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Heavy, Steady Rains Cause Flooding

By Staff | Feb 16, 2018
Cherry Lane in New Martinsville was under water Friday, Feb. 16. (Photos by Frances Headley)
Pictured are rising waters near Tyler Consolidated High School.

Heavy and steady rains caused creeks, streams, and ditches to overflow Feb. 16, making for flooded roadways in Wetzel and Tyler counties. Tyler County Schools closed due to flooding, and the Tyler County Education Association cancelled an informational picket that was scheduled for that evening. The TCEA’s picket was to be held on the bridge at Tyler Consolidated High School. Areas of Elk Fork and Big Run, along with Route 23, flooded. Flooded areas in Wetzel County included the Route 20 areas of Piney, Jacksonburg at Legion Park, and the bottom of Slim Chance Hill. At 1:06 p.m., Feb. 16, the Office of Emergency Services had reported a mudslide on Route 20, near the Jacksonburg Pitstop. The West Virginia Department of Highways was expected to take care of the situation.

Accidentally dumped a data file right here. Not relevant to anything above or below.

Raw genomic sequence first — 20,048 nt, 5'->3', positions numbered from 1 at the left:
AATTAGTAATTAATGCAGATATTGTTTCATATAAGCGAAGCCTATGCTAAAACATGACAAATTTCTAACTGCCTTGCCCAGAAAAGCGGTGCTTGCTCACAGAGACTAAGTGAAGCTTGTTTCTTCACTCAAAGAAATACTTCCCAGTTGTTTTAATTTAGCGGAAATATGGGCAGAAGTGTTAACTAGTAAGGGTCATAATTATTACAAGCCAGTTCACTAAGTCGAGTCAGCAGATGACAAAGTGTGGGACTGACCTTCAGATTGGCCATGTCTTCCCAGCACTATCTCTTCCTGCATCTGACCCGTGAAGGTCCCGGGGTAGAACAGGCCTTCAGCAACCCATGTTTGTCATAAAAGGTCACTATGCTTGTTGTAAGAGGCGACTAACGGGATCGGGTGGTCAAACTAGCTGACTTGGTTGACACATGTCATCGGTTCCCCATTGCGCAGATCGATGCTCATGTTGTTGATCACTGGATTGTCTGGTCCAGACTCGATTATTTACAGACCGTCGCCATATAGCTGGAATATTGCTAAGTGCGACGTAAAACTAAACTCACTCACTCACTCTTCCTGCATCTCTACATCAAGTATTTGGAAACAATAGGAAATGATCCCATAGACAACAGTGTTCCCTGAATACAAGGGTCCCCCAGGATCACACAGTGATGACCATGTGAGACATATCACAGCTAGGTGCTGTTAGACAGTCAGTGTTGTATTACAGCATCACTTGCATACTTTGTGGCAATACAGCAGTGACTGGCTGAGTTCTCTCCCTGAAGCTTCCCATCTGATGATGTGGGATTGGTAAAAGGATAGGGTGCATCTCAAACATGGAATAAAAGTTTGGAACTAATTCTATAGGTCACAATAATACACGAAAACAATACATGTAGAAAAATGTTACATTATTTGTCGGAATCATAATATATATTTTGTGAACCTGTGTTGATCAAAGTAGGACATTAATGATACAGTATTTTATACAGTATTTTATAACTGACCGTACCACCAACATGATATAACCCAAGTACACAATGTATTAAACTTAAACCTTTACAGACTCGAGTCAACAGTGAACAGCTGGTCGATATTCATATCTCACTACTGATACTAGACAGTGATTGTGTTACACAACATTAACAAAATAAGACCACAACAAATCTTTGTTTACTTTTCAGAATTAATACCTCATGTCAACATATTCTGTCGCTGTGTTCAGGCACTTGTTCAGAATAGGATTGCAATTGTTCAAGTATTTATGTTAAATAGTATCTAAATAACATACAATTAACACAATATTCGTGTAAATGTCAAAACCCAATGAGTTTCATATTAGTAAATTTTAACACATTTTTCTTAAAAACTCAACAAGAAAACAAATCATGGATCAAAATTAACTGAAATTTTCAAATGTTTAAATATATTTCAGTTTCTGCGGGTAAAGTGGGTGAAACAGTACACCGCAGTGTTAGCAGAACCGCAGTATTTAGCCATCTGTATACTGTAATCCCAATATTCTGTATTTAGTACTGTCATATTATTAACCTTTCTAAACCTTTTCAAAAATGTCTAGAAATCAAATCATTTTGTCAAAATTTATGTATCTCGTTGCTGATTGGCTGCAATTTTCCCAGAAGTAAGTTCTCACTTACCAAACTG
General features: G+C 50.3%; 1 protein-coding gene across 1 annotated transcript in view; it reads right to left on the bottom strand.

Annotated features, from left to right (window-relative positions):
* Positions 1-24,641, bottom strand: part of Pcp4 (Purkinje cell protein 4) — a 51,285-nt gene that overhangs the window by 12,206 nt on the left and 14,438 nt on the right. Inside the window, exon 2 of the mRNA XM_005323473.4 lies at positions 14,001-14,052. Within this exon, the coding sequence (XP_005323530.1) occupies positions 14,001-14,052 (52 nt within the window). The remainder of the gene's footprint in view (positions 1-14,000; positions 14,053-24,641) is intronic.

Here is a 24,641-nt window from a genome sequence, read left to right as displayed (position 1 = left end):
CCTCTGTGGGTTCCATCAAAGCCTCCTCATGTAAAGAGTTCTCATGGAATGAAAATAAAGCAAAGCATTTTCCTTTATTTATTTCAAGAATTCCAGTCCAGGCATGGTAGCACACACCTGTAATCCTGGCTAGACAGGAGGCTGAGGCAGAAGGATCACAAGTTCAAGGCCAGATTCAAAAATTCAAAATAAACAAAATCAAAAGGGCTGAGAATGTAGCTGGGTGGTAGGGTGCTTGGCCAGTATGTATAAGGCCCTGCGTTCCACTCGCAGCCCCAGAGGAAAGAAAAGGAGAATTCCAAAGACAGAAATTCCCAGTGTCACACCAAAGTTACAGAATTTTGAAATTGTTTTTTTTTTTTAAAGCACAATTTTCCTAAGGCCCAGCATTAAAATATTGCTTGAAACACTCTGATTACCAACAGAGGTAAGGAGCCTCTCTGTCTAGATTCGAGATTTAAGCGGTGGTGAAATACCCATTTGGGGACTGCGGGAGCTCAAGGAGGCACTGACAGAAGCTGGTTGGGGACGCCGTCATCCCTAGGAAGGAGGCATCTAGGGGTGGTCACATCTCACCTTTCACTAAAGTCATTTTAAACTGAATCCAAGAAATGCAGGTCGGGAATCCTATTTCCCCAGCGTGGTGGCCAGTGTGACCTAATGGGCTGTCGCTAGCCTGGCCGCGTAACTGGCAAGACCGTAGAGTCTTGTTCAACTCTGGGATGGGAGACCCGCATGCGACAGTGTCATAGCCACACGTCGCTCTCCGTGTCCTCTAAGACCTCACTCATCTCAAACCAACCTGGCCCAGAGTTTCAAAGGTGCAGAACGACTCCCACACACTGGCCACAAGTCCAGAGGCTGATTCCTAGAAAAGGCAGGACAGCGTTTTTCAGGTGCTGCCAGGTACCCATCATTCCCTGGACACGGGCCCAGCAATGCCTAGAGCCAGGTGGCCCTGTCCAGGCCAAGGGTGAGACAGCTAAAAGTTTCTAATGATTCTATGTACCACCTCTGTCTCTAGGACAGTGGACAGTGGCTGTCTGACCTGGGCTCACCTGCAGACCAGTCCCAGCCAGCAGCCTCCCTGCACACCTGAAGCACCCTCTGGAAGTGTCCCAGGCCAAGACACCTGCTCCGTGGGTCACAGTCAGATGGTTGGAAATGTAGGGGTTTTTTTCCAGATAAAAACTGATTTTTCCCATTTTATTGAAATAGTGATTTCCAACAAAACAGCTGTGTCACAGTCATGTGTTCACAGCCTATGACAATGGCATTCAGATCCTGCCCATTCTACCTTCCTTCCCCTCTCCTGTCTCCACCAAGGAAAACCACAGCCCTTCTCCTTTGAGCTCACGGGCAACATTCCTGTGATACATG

After the waters recede, however, the attention of residents, especially those who live alongside the river, will turn to rising river waters.

As of 12:44 p.m., Feb. 16, the Ohio River at Hannibal Lock and Dam was expected to crest at 35.4 feet on Feb. 18. Flood stage is 35 feet. At 35 feet, flooding begins in New Martinsville on North Main Street near Virginia Street. On Feb. 16, emergency officials were moving some of the county vehicles, that are normally located behind the courthouse, to the Office of Emergency Management/911 center in Steelton.

Meanwhile, New Martinsville residents were preparing for river flooding at their homes. Julie Mace said she was preparing to clear out the basement of her home, while Judy Staley said she was making preparations for the removal of her furnace and hot water tank.